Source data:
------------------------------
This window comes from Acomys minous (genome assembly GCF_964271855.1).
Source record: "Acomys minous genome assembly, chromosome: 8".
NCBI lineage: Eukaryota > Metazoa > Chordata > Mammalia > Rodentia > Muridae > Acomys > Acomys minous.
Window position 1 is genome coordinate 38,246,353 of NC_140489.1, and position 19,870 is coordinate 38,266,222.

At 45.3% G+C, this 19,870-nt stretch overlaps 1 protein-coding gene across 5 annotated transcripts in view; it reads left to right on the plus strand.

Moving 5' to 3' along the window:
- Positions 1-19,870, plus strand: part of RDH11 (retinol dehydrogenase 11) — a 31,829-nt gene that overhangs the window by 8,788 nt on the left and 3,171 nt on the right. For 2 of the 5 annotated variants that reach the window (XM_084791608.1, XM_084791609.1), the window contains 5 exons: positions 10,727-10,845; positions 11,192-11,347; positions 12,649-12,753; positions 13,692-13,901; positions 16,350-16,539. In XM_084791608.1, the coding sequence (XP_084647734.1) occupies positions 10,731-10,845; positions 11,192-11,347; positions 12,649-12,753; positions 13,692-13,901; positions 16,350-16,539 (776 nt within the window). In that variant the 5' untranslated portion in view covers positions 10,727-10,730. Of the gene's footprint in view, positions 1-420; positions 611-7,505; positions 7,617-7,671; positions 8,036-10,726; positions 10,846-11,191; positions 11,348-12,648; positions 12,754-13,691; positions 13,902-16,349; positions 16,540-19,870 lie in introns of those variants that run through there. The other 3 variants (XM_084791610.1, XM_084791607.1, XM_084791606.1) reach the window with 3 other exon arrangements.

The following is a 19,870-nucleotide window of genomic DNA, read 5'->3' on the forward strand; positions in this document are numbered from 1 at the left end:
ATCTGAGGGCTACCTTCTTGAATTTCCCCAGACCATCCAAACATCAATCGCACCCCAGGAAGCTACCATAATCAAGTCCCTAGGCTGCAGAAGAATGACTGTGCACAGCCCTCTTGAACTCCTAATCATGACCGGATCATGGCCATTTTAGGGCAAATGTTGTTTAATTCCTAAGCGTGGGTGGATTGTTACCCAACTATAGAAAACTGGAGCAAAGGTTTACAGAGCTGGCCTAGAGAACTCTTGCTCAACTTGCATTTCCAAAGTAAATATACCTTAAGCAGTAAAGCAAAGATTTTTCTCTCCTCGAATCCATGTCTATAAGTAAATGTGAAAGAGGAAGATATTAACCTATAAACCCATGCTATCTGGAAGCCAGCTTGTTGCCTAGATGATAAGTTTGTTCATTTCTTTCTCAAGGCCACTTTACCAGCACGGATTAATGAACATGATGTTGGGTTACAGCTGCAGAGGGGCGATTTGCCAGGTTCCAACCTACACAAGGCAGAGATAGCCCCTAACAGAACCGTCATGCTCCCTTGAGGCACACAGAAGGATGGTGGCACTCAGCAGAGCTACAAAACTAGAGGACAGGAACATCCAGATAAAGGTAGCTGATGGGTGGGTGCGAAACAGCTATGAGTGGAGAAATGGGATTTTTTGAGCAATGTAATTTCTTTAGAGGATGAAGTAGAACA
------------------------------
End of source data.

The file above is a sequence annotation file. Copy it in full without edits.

This window comes from Acomys minous (genome assembly GCF_964271855.1).
Source record: "Acomys minous genome assembly, chromosome: 8".
NCBI lineage: Eukaryota > Metazoa > Chordata > Mammalia > Rodentia > Muridae > Acomys > Acomys minous.
Window position 1 is genome coordinate 38,246,353 of NC_140489.1, and position 19,870 is coordinate 38,266,222.

At 45.3% G+C, this 19,870-nt stretch overlaps 1 protein-coding gene across 5 annotated transcripts in view; it reads left to right on the plus strand.

Moving 5' to 3' along the window:
- Positions 1-19,870, plus strand: part of RDH11 (retinol dehydrogenase 11) — a 31,829-nt gene that overhangs the window by 8,788 nt on the left and 3,171 nt on the right. For 2 of the 5 annotated variants that reach the window (XM_084791608.1, XM_084791609.1), the window contains 5 exons: positions 10,727-10,845; positions 11,192-11,347; positions 12,649-12,753; positions 13,692-13,901; positions 16,350-16,539. In XM_084791608.1, the coding sequence (XP_084647734.1) occupies positions 10,731-10,845; positions 11,192-11,347; positions 12,649-12,753; positions 13,692-13,901; positions 16,350-16,539 (776 nt within the window). In that variant the 5' untranslated portion in view covers positions 10,727-10,730. Of the gene's footprint in view, positions 1-420; positions 611-7,505; positions 7,617-7,671; positions 8,036-10,726; positions 10,846-11,191; positions 11,348-12,648; positions 12,754-13,691; positions 13,902-16,349; positions 16,540-19,870 lie in introns of those variants that run through there. The other 3 variants (XM_084791610.1, XM_084791607.1, XM_084791606.1) reach the window with 3 other exon arrangements.

The following is a 19,870-nucleotide window of genomic DNA, read 5'->3' on the forward strand; positions in this document are numbered from 1 at the left end:
ATCTGAGGGCTACCTTCTTGAATTTCCCCAGACCATCCAAACATCAATCGCACCCCAGGAAGCTACCATAATCAAGTCCCTAGGCTGCAGAAGAATGACTGTGCACAGCCCTCTTGAACTCCTAATCATGACCGGATCATGGCCATTTTAGGGCAAATGTTGTTTAATTCCTAAGCGTGGGTGGATTGTTACCCAACTATAGAAAACTGGAGCAAAGGTTTACAGAGCTGGCCTAGAGAACTCTTGCTCAACTTGCATTTCCAAAGTAAATATACCTTAAGCAGTAAAGCAAAGATTTTTCTCTCCTCGAATCCATGTCTATAAGTAAATGTGAAAGAGGAAGATATTAACCTATAAACCCATGCTATCTGGAAGCCAGCTTGTTGCCTAGATGATAAGTTTGTTCATTTCTTTCTCAAGGCCACTTTACCAGCACGGATTAATGAACATGATGTTGGGTTACAGCTGCAGAGGGGCGATTTGCCAGGTTCCAACCTACACAAGGCAGAGATAGCCCCTAACAGAACCGTCATGCTCCCTTGAGGCACACAGAAGGATGGTGGCACTCAGCAGAGCTACAAAACTAGAGGACAGGAACATCCAGATAAAGGTAGCTGATGGGTGGGTGCGAAACAGCTATGAGTGGAGAAATGGGATTTTTTGAGCAATGTAATTTCTTTAGAGGATGAAGTAGAACA